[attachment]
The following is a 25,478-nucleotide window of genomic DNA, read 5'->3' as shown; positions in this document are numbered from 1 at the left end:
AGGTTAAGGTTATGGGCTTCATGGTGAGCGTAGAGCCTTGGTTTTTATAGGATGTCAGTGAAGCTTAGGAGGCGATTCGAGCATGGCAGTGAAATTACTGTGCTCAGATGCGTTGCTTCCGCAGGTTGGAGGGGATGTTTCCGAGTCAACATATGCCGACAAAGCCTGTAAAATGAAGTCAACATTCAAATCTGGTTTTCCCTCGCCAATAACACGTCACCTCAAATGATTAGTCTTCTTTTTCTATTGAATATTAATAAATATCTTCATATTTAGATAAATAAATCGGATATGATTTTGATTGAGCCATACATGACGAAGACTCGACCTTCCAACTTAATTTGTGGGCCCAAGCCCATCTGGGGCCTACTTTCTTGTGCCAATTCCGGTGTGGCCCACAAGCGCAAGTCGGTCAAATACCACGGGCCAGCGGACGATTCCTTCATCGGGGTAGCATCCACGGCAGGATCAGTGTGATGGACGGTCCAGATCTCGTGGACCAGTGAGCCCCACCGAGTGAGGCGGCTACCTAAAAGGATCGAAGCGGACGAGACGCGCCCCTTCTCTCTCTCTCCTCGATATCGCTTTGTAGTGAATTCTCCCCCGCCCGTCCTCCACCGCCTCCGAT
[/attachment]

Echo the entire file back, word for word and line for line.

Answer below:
The following is a 25,478-nucleotide window of genomic DNA, read 5'->3' as shown; positions in this document are numbered from 1 at the left end:
AGGTTAAGGTTATGGGCTTCATGGTGAGCGTAGAGCCTTGGTTTTTATAGGATGTCAGTGAAGCTTAGGAGGCGATTCGAGCATGGCAGTGAAATTACTGTGCTCAGATGCGTTGCTTCCGCAGGTTGGAGGGGATGTTTCCGAGTCAACATATGCCGACAAAGCCTGTAAAATGAAGTCAACATTCAAATCTGGTTTTCCCTCGCCAATAACACGTCACCTCAAATGATTAGTCTTCTTTTTCTATTGAATATTAATAAATATCTTCATATTTAGATAAATAAATCGGATATGATTTTGATTGAGCCATACATGACGAAGACTCGACCTTCCAACTTAATTTGTGGGCCCAAGCCCATCTGGGGCCTACTTTCTTGTGCCAATTCCGGTGTGGCCCACAAGCGCAAGTCGGTCAAATACCACGGGCCAGCGGACGATTCCTTCATCGGGGTAGCATCCACGGCAGGATCAGTGTGATGGACGGTCCAGATCTCGTGGACCAGTGAGCCCCACCGAGTGAGGCGGCTACCTAAAAGGATCGAAGCGGACGAGACGCGCCCCTTCTCTCTCTCTCCTCGATATCGCTTTGTAGTGAATTCTCCCCCGCCCGTCCTCCACCGCCTCCGAT